The objective of this study was to investigate the nutritional composition of the larva, with a view to revealing its potential for use as food supplement and formulation of new food/feed products.


Sample description: The samples of Oryctes rhinoceros larva were collected from Itokin, a town in the South Western axis of Nigeria, which is on the boundaries of Lagos and Ogun States, about 20 km from Ijebu-Ode in Ogun State and also about 15 km to Ikorodu in Lagos State, it lies on latitude 60°N and longitude 30°E and has an elevation of 141 ft. Lagos. Five samples were collected over a period of five weeks. The samples were collected and kept in well ventilated plastic containers and were conveyed to the laboratory, where they were utilized within 24 h. The samples were dried except the ones for moisture content and were crushed using pestle and mortar previously washed with acid. The homogenized samples were later dried for 3 h in the oven at 105°C. Proximate analysis of the samples was carried out in triplicates, according to standard methods (AOAC, 1999) in order to determine the moisture, crude protein, ash, crude fat and total carbohydrate.

The concentration of the Calcium, Iron, Potassium and Sodium element in each sample was determined by a BUK scientific, VGP 210 model flame atomic absorption spectrophotometer after acid digestion as described by AOAC (AOAC, 1999). The sample was incinerated to a white ash at 550°C in a muffle furnace for (2 h) cooled and the ashes were later transferred into a 100 mL beaker. About 50 mL of concentrated trioxonitrate (v) acid (HNO3) was added to the sample ash in the beaker. The beaker was covered with a water glass and allowed to digest for 2 h to prevent foaming then cooled (Pearson, 1976). About 10 mL of hydrochloric acid was added to the sample ash and boiled for 4 h on a hot plate at 80°C. The samples were refluxed with 40 mL of distilled water and filtered using Whatman no 4 filter paper and a glass funnel. The sample filtrate was brought up to 100 mL with distilled water in a 100 mL volumetric flask.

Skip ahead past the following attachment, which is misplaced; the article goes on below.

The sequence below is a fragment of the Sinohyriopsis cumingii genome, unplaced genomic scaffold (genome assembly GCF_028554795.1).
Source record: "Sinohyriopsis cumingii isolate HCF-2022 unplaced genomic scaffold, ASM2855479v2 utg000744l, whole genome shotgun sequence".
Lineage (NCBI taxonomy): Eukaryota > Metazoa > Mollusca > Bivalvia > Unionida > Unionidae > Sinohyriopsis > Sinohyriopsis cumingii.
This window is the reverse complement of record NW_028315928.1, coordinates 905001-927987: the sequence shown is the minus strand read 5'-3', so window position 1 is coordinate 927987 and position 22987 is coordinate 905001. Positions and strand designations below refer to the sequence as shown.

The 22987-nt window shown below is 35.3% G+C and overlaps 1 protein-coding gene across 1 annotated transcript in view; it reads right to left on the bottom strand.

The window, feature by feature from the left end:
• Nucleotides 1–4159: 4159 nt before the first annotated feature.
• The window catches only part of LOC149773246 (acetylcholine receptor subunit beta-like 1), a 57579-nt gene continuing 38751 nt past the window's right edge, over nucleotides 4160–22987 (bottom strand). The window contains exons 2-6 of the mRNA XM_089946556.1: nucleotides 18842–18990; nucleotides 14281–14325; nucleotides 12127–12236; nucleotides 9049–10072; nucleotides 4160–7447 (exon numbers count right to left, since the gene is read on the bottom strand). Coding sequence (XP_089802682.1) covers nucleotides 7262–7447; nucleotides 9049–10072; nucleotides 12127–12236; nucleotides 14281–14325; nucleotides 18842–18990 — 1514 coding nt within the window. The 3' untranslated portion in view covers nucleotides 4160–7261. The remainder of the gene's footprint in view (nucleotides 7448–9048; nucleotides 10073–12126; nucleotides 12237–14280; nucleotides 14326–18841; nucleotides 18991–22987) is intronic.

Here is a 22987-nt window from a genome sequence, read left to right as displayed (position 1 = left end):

The proximate composition of the O. rhinoceros larva by percentage is shown in Table 1. From the proximate composition of the larva analysed, crude protein has the highest percentage (Fig. 1) followed by the carbohydrate, then the moisture while fat content was the least. The low value obtained for the moisture content revealed a short shelf life for the larva and the statistical investigation showed that there exist no significant different between the level of the minerals analyzed in the larva. A strong correlation was observed between the mineral elements investigated in the analyzed samples as shown in Table 3.

The crude protein content observed here for Oryctes rhinoceros larva is higher than those reported for cow milk, egg, termite, Rhynchophorus phoenicis and beef but lower than those of caterpillar and locust (Shils and Young, 1988; Ekpo and Onigbinde, 2005). The high percentage of protein as show in Fig. 1a is an indication that the rhinoceros beetle larva is very rich in protein and can supplement the daily need of the body, being 23-56 g day-1 (Aremu et al., 2007; Chaney, 2006a, b). The high level of crude protein in the larva is relevant in the food value available for enzyme formation, antibodies and possibly some hormones (Singh, 2004; Ige et al., 1984). Ash has been reported to be a measure of the mineral content in a sample (Alinnor and Akalezi, 2010). The ash content is also relatively high, when compared with reported values for meats, meat products, poultry and egg (Scott, 1980). It contained a moderate quantity of crude fibres which is lower than what was reported by Ogungbenle et al. (2009) for flour. Crude fibre has been reported to enhance nutritional performance as well as act as catalyst in digestion and absorption in the intestines (Ogungbenle et al., 2009). Insects are known to be rich sources of various macro and trace elements. These elements are probably accumulated for future use in adult exoskeletal and connective tissue formation.